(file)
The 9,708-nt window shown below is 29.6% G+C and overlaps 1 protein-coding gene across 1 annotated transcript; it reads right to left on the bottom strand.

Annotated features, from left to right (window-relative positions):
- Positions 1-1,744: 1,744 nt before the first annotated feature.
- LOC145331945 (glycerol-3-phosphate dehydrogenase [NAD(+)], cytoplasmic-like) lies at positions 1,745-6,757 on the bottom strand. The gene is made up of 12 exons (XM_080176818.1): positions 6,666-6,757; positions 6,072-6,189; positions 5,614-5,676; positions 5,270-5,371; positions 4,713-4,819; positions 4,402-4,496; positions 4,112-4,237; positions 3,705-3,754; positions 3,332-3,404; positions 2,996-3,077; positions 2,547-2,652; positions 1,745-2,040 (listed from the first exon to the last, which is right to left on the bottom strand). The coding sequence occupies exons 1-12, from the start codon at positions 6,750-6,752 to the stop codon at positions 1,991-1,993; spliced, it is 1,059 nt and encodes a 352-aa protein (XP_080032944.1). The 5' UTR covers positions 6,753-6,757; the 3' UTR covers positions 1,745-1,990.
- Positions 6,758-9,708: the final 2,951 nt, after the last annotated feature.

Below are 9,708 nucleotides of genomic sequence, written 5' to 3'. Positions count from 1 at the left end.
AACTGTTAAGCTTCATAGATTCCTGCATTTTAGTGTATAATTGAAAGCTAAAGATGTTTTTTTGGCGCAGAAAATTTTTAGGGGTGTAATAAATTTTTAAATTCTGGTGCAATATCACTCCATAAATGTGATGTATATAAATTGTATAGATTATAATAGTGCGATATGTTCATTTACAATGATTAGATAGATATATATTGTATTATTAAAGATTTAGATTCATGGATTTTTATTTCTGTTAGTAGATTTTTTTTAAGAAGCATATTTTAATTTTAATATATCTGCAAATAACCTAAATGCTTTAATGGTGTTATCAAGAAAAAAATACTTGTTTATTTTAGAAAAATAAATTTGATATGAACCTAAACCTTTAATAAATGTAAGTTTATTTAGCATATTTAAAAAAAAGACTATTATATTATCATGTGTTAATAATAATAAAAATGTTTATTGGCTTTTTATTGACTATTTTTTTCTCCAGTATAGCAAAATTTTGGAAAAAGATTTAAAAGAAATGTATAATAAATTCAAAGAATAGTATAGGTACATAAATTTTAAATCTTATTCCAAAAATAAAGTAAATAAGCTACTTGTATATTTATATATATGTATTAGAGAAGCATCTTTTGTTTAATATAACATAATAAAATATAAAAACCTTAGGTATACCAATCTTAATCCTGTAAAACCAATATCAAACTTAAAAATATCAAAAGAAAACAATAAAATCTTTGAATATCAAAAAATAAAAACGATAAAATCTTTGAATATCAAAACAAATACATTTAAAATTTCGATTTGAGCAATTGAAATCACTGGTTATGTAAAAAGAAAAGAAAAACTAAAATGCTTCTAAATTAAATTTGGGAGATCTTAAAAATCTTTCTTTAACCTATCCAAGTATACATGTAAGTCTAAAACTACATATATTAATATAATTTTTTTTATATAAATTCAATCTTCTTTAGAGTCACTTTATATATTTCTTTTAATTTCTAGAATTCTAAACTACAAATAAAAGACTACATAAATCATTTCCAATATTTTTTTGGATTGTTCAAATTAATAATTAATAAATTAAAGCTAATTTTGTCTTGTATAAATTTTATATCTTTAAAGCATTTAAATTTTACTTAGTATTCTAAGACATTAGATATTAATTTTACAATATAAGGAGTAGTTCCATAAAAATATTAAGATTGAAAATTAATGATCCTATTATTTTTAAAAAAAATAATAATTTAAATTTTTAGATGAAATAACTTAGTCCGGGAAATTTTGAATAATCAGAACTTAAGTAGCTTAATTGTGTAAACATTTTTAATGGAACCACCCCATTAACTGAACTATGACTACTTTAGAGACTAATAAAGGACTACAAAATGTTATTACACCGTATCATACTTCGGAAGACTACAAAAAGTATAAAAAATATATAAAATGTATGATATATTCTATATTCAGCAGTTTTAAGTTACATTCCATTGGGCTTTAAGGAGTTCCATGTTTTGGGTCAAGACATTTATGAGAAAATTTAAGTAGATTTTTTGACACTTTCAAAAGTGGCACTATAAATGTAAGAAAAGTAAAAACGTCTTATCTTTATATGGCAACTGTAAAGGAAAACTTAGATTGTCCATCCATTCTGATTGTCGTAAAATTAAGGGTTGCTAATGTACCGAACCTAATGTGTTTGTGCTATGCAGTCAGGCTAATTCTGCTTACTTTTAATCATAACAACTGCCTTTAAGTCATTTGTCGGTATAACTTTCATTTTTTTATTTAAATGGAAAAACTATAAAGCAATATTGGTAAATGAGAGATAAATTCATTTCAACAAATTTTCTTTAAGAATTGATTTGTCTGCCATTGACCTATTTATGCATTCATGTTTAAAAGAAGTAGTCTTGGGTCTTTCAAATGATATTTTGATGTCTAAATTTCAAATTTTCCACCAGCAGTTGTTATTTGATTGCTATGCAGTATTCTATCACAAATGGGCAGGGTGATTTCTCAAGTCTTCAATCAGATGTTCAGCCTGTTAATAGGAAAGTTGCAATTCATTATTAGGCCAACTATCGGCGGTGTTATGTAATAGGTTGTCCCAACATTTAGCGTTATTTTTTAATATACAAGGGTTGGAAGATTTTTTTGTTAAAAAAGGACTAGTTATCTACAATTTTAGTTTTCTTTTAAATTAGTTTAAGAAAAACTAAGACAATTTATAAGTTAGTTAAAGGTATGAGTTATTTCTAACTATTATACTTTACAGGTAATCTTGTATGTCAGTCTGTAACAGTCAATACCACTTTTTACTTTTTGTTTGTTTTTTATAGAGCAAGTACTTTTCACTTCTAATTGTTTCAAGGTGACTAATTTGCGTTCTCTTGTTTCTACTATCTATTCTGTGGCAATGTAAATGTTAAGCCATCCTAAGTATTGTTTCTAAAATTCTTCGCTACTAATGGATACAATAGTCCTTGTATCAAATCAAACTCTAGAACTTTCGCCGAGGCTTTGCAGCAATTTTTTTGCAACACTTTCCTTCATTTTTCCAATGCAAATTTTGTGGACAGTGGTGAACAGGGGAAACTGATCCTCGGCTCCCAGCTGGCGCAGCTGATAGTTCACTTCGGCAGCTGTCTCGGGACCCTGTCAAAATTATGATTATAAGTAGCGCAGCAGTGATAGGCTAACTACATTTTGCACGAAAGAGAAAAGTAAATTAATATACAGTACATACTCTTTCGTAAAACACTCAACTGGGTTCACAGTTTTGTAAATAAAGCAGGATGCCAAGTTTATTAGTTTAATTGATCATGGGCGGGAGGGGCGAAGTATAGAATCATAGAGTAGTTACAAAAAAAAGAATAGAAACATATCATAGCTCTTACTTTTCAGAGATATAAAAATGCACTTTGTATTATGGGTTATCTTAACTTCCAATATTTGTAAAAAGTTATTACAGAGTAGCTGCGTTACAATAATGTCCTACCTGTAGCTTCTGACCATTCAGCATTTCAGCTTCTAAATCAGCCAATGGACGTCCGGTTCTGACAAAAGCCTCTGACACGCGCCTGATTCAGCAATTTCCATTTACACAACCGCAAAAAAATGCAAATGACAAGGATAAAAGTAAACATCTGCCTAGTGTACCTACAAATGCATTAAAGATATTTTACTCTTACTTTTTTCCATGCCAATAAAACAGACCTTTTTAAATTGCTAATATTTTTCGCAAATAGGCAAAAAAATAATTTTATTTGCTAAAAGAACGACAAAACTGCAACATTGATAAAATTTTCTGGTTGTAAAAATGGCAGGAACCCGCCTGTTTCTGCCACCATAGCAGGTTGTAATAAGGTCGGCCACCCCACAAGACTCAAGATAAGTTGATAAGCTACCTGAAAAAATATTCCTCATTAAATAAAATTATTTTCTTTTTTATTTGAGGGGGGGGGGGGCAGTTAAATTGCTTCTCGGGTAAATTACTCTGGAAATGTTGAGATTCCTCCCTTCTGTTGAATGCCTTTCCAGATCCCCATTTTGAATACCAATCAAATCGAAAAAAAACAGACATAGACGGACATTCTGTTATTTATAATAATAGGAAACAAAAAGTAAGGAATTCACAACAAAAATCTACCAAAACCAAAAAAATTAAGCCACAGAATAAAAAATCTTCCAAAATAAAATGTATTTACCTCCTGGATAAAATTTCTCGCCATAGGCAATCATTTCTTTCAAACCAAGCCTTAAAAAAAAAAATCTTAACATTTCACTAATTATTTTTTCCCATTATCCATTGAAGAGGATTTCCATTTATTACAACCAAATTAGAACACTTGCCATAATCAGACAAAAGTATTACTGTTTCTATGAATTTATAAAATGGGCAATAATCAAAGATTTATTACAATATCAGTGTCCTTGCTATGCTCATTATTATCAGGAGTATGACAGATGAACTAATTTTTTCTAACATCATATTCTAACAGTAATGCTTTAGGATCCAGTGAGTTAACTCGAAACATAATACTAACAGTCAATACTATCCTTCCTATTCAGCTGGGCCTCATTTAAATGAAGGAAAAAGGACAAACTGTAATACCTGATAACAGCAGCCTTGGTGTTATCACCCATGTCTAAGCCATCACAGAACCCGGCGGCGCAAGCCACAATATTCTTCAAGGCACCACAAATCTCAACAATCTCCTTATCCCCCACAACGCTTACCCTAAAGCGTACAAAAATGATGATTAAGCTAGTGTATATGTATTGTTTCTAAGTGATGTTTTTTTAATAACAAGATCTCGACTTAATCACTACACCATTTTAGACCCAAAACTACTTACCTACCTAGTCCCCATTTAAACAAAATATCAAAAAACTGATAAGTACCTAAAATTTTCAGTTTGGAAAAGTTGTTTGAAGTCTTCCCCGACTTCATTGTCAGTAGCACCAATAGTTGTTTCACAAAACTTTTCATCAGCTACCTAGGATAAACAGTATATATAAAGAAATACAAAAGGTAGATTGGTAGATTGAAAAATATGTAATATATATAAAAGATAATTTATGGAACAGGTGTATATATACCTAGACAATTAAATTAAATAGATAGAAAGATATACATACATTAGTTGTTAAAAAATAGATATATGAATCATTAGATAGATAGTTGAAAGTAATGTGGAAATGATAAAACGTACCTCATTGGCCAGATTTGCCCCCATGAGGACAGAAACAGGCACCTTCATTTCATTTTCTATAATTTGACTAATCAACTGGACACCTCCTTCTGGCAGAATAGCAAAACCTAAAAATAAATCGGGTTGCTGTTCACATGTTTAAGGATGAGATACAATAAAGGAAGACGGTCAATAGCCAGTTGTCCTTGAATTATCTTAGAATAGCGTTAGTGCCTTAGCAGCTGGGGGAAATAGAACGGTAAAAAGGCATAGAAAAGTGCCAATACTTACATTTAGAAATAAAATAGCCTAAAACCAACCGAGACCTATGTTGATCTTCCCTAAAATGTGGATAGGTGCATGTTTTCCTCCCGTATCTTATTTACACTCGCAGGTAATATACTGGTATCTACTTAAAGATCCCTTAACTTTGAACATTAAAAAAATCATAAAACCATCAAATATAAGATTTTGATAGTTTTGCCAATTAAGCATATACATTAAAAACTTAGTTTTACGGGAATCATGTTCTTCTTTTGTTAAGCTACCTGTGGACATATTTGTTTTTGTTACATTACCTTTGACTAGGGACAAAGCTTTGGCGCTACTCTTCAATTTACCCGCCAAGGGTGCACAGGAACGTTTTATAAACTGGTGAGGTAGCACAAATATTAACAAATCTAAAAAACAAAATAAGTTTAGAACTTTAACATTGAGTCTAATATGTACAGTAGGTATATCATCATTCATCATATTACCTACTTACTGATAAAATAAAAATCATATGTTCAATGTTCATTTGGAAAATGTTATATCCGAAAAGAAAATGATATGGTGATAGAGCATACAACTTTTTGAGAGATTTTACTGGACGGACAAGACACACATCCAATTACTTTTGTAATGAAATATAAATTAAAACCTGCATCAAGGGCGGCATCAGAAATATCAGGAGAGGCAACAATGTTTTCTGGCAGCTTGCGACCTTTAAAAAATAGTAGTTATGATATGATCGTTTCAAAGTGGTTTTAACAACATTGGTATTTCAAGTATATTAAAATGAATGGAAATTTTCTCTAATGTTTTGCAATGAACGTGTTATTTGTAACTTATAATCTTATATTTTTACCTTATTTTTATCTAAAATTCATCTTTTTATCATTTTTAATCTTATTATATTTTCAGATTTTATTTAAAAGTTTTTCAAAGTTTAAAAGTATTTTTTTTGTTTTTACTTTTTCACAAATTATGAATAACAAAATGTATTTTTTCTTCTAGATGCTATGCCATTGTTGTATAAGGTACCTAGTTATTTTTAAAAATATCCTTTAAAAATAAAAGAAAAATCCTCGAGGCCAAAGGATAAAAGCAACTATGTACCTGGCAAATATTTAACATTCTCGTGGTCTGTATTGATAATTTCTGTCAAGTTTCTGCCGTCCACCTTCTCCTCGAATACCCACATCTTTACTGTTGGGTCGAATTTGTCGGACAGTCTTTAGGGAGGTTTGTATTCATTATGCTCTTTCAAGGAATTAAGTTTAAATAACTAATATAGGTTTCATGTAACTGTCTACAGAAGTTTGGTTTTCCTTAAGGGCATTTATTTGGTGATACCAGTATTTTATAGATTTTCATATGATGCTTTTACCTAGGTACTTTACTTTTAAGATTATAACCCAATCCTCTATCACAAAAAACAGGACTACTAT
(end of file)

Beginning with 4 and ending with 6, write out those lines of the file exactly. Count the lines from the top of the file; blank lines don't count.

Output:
- LOC145331945 (glycerol-3-phosphate dehydrogenase [NAD(+)], cytoplasmic-like) lies at positions 1,745-6,757 on the bottom strand. The gene is made up of 12 exons (XM_080176818.1): positions 6,666-6,757; positions 6,072-6,189; positions 5,614-5,676; positions 5,270-5,371; positions 4,713-4,819; positions 4,402-4,496; positions 4,112-4,237; positions 3,705-3,754; positions 3,332-3,404; positions 2,996-3,077; positions 2,547-2,652; positions 1,745-2,040 (listed from the first exon to the last, which is right to left on the bottom strand). The coding sequence occupies exons 1-12, from the start codon at positions 6,750-6,752 to the stop codon at positions 1,991-1,993; spliced, it is 1,059 nt and encodes a 352-aa protein (XP_080032944.1). The 5' UTR covers positions 6,753-6,757; the 3' UTR covers positions 1,745-1,990.
- Positions 6,758-9,708: the final 2,951 nt, after the last annotated feature.

Below are 9,708 nucleotides of genomic sequence, written 5' to 3'. Positions count from 1 at the left end.